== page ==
Promoting Legal Aid Reform through Strategic Planning – A Brief Reflection on Nigeria’s National Legal Aid Strategy [READ]

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Although constitutionally mandated under the 1999 Constitution of Nigeria, access to legal aid is often a luxury for indigent arrested persons. With about 120,000 lawyers serving a population of 170 million or more, it is not difficult to understand why. To make matters worse, public interest lawyering is scarcely popular.

In this challenging environment, the public institution saddled with the responsibility of providing legal aid and assistance to the poor has to work extra hard to make its impact felt around the country. Established in 1976, the Legal Aid Council of Nigeria (LACON) has had to grapple with the perennial challenge of inadequate resource allocation, which often impedes long-term planning.

Regardless of the resource and other challenges, LACON took the opportunity provided by its 40th anniversary celebrations to develop and launch a National Legal Aid Strategy (2017-2022). The strategy has a three-fold objective – facilitate implementation of Legal Aid Act 2011, position the Council to deliver on its mandate; and enhance delivery of legal aid services in Nigeria.

The Strategy is a six-part, 67 page document which aims to give Nigeria “a better legal aid scheme.” It identifies implementation gaps in the context of the Legal Aid Act of 2011 (LAA) and offers ideas to address them. To give three examples, the LAA establishes a Legal Aid and Access to Justice Fund (the fund) (section 9); provides a framework for coordinating the provision of legal aid (section 17); and empowers LACON to inspect places of detention (section 19). Interestingly these three are critical to transforming access to legal aid for the poor in Nigeria.

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In terms of action points for operationalizing the fund, the strategy recommends “assessment and documentation of the impact of lack of funding;” public sensitization on non-implementation of LAA provision on funding; advocacy to relevant institutions of government, amongst others. As important as these recommendations are, I would like to think that activating the fund might require two preceding steps namely prioritizing the subject in the budgetary processes at the state and federal levels; and creating an effective framework that guarantees funds allocated get used for purpose and users account for them as and when due.

The coordination bit is trickier. LAA mandates LACON to “maintain a register of non-governmental organizations and law clinics …engaged in the provision of legal aid or assistance…” I am guessing this was designed to serve dual objectives – provide some coordination in service delivery and act as a check on the activities of legal aid providers in a context in which poor and vulnerable people may be exploited. To activate this provision, the strategy recommends “strengthening the already existing National Database on Legal Aid/Pro bono Lawyers..;” “establish(ing) a directory of service providers” and making it accessible, amongst others. This writer does not fully understand what the drafters of the strategy meant by “strengthening” already existing database and how that relates to establishing a directory. Perhaps the reference is to updating the database and making it accessible to users and institutions that might be interested in the sector. If that is the case, then it should be possible to extract a directory of service providers out of the database. What is perhaps critical is to make the effort to manage the often difficult intersections between service providers (public and private across local, state and national levels) and their (potential) clients.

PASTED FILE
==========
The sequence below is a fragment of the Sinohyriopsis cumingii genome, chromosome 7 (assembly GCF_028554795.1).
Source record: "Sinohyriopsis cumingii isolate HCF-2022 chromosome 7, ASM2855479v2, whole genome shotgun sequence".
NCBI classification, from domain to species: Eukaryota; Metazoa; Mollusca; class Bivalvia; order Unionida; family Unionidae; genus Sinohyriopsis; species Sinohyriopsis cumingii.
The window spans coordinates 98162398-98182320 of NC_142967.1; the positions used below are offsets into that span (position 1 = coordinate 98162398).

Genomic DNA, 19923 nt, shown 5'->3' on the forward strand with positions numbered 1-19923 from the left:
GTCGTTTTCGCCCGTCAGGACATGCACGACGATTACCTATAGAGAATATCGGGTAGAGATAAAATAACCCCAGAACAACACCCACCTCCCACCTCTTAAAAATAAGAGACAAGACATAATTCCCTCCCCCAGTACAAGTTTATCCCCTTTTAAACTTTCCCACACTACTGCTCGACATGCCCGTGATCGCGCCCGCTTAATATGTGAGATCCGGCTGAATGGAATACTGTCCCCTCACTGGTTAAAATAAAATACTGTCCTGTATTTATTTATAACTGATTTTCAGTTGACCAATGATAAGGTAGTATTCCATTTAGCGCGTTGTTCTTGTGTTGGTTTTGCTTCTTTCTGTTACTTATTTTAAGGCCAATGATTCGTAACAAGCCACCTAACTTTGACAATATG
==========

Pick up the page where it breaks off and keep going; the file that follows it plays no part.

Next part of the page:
Inspecting places of detention has been a sore point in the field of legal aid. There is a seemingly never-ending debate about whether inspection should be announced or unannounced. In the context of the LAA, LACON ought to “from time to time conduct inspection of prisons, police cells and other places where suspected persons are held in order to assess the circumstances under which such persons are detained.” There is no reference here to whether the inspection should be announced or unannounced. Beyond this, there are fundamental questions about how far LACON can go with this considering that it is not independent; how broad an interpretation one might give to the phrase “other places where suspected persons are held;” and what capacity exists within LACON to do this important work. The strategy recommends the use of LACON staff across the country. It is clear that the numbers cannot go round so they might have to collaborate with institutions such as the National Human Rights Commission, which has a similar mandate and possibly publish joint reports. There is an interesting proposal to designate “trained persons from various organizations” to perform this role. Until it is clear how this might be operationalized, it is difficult to know how feasible it is.

The National Legal Aid Strategy is no magic bullet. It does not aim to solve all the problems but it could potentially radically transform the way legal aid is delivered. As always, the devil is in the details. The extent to which all concerned work together to implement this strategy will determine whether we can conclude that it was a worthwhile venture.

 

SEE ALSO: To NatGeo: A story idea on Nigerian animals by Reuben Abati


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